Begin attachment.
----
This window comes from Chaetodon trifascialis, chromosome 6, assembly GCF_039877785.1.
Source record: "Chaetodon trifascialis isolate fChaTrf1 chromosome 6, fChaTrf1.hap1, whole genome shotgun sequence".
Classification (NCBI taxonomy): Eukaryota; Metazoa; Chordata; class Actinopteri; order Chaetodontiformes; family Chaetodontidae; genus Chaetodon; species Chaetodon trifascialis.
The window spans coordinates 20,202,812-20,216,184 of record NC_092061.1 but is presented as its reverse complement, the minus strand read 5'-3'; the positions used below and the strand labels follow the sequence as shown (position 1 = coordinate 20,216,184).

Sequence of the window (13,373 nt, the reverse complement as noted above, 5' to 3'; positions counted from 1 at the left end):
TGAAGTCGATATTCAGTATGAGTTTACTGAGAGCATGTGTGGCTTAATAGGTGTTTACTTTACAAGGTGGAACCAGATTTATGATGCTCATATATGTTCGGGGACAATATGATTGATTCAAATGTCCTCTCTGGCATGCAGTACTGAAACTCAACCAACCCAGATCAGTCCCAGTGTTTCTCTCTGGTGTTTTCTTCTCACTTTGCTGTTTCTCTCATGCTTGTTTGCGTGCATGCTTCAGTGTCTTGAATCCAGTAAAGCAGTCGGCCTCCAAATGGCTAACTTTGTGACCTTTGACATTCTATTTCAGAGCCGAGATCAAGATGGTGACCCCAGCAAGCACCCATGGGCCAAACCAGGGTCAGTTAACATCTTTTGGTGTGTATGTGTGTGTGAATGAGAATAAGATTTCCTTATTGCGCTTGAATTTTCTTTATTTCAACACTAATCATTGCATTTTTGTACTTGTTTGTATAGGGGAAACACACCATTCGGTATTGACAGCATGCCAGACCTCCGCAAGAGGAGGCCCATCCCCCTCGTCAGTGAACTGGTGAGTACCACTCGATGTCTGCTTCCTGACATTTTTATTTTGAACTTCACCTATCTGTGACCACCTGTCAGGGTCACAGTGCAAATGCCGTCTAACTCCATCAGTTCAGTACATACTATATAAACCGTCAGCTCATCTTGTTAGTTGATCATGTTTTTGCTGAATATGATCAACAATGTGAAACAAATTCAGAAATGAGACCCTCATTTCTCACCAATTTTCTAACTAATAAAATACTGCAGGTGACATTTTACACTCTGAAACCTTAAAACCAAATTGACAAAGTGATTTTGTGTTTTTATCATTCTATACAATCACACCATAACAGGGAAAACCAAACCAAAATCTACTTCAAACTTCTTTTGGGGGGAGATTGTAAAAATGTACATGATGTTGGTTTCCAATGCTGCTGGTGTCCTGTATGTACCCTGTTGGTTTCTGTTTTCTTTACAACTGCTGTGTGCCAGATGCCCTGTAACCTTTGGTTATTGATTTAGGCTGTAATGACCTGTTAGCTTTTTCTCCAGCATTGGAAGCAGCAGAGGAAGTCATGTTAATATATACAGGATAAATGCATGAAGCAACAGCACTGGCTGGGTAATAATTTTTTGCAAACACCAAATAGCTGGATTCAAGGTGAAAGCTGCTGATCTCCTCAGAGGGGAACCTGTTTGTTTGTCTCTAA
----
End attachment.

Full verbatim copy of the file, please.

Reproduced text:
This window comes from Chaetodon trifascialis, chromosome 6, assembly GCF_039877785.1.
Source record: "Chaetodon trifascialis isolate fChaTrf1 chromosome 6, fChaTrf1.hap1, whole genome shotgun sequence".
Classification (NCBI taxonomy): Eukaryota; Metazoa; Chordata; class Actinopteri; order Chaetodontiformes; family Chaetodontidae; genus Chaetodon; species Chaetodon trifascialis.
The window spans coordinates 20,202,812-20,216,184 of record NC_092061.1 but is presented as its reverse complement, the minus strand read 5'-3'; the positions used below and the strand labels follow the sequence as shown (position 1 = coordinate 20,216,184).

Sequence of the window (13,373 nt, the reverse complement as noted above, 5' to 3'; positions counted from 1 at the left end):
TGAAGTCGATATTCAGTATGAGTTTACTGAGAGCATGTGTGGCTTAATAGGTGTTTACTTTACAAGGTGGAACCAGATTTATGATGCTCATATATGTTCGGGGACAATATGATTGATTCAAATGTCCTCTCTGGCATGCAGTACTGAAACTCAACCAACCCAGATCAGTCCCAGTGTTTCTCTCTGGTGTTTTCTTCTCACTTTGCTGTTTCTCTCATGCTTGTTTGCGTGCATGCTTCAGTGTCTTGAATCCAGTAAAGCAGTCGGCCTCCAAATGGCTAACTTTGTGACCTTTGACATTCTATTTCAGAGCCGAGATCAAGATGGTGACCCCAGCAAGCACCCATGGGCCAAACCAGGGTCAGTTAACATCTTTTGGTGTGTATGTGTGTGTGAATGAGAATAAGATTTCCTTATTGCGCTTGAATTTTCTTTATTTCAACACTAATCATTGCATTTTTGTACTTGTTTGTATAGGGGAAACACACCATTCGGTATTGACAGCATGCCAGACCTCCGCAAGAGGAGGCCCATCCCCCTCGTCAGTGAACTGGTGAGTACCACTCGATGTCTGCTTCCTGACATTTTTATTTTGAACTTCACCTATCTGTGACCACCTGTCAGGGTCACAGTGCAAATGCCGTCTAACTCCATCAGTTCAGTACATACTATATAAACCGTCAGCTCATCTTGTTAGTTGATCATGTTTTTGCTGAATATGATCAACAATGTGAAACAAATTCAGAAATGAGACCCTCATTTCTCACCAATTTTCTAACTAATAAAATACTGCAGGTGACATTTTACACTCTGAAACCTTAAAACCAAATTGACAAAGTGATTTTGTGTTTTTATCATTCTATACAATCACACCATAACAGGGAAAACCAAACCAAAATCTACTTCAAACTTCTTTTGGGGGGAGATTGTAAAAATGTACATGATGTTGGTTTCCAATGCTGCTGGTGTCCTGTATGTACCCTGTTGGTTTCTGTTTTCTTTACAACTGCTGTGTGCCAGATGCCCTGTAACCTTTGGTTATTGATTTAGGCTGTAATGACCTGTTAGCTTTTTCTCCAGCATTGGAAGCAGCAGAGGAAGTCATGTTAATATATACAGGATAAATGCATGAAGCAACAGCACTGGCTGGGTAATAATTTTTTGCAAACACCAAATAGCTGGATTCAAGGTGAAAGCTGCTGATCTCCTCAGAGGGGAACCTGTTTGTTTGTCTCTAA